Although Isaac didn't say so, he didn't think that God would be able to help much. The Bible was all good and well for when you wanted to heal a sick person or have a baby in your sixties, and maybe even if you were stuck at the edge of an ocean and needed to part it, but what did Jesus know about a sadistic thirteen year old inflicting pain on a defenseless ten year old? Isaac couldn't even remember Jesus ever being ten years old in the Bible.

‘Hmm, okay.' Ma nodded resolutely. ‘Colossians 3:13: "... forgive whatever grievances you may have against one another. Forgive as the Lord forgave you."' She nodded again and went a whole wad of Bible forward. ‘Remember this? "Then Peter came to Jesus and asked, ‘Lord, how many times shall I forgive my brother when he sins against me? Up to seven times?' Jesus answered, ‘I tell you, not seven times, but seventy-seven times.'"

‘Aha!' Ma said the ‘Aha!' triumphantly. Isaac felt as if he should experience a similar epiphanic realization, but no such thing came. Ma was still smiling at him. ‘So you see,' she told him, ‘you have to forgive your enemies. You have to go up to them and say, "I forgive you in the name of Jesus Christ". Okay?'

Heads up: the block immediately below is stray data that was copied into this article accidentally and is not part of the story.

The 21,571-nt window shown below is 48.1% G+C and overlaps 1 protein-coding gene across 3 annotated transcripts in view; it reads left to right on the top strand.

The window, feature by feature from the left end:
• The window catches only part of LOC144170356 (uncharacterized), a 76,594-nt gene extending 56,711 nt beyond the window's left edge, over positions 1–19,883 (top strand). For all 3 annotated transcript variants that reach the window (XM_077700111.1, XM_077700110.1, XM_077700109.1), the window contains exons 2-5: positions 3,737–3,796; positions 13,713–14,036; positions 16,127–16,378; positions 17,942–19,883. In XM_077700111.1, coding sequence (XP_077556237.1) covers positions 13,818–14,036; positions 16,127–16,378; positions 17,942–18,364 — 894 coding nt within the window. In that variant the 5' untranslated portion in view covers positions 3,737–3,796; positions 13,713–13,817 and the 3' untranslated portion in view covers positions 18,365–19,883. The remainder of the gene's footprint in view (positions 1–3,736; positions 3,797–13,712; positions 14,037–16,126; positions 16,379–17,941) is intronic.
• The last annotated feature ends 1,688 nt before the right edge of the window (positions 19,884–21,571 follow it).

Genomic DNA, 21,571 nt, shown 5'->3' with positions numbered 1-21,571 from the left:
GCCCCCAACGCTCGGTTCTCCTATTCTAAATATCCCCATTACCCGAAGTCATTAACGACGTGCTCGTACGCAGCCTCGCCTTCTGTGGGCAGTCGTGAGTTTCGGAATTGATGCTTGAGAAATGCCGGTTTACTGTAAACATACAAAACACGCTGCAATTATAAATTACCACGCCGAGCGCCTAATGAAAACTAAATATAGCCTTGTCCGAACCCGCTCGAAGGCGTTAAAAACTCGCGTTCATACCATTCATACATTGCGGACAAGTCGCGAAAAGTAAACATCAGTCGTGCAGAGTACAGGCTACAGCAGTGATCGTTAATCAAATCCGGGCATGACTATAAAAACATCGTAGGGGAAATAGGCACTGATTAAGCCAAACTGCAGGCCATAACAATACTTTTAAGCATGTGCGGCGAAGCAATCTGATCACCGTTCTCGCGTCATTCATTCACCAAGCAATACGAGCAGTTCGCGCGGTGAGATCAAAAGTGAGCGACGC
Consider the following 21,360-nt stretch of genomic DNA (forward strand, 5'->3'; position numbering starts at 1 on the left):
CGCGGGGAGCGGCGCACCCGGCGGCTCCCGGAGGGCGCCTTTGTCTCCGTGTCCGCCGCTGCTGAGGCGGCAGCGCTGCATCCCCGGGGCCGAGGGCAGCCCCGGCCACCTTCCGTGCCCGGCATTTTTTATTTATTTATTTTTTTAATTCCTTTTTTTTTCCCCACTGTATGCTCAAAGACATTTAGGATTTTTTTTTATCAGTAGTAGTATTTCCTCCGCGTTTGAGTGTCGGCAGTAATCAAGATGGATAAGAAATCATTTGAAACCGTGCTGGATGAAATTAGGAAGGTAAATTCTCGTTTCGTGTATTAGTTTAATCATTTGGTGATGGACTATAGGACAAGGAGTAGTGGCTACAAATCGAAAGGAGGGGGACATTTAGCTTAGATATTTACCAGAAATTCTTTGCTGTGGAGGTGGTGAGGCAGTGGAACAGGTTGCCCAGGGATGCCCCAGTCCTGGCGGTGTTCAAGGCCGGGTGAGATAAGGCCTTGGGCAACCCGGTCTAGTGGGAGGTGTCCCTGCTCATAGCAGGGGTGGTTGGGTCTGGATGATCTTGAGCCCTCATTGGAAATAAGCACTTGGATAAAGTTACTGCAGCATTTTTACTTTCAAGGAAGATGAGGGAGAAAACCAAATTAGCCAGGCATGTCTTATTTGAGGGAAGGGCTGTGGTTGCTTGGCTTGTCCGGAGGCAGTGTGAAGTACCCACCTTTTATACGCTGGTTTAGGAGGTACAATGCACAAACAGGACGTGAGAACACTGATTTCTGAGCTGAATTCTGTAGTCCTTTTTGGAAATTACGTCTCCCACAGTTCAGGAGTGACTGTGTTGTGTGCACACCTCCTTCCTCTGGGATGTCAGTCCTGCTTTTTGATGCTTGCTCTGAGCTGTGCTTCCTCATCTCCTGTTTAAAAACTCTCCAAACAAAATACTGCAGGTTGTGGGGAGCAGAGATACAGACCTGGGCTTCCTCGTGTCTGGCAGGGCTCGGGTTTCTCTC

Isaac thought Max would laugh in his face was he to do that. ‘If I'm ever being bullied,' he reminded his mother.

‘If so.'

Monday came and it was back-to-school day. Max was looking forward to it, Isaac knew, while he was dreading it to the point that if he owned boots, he would be quivering in them. He considered faking sickness, he'd done that before, but he understood that it wasn't an option today. Ma would know after the bruises-incident. By marching out the door looking powerful, determined and indomitable, he could portray the impression that his safety was one less worry on her busy, busy list. She was always going on about her infinite number of worries.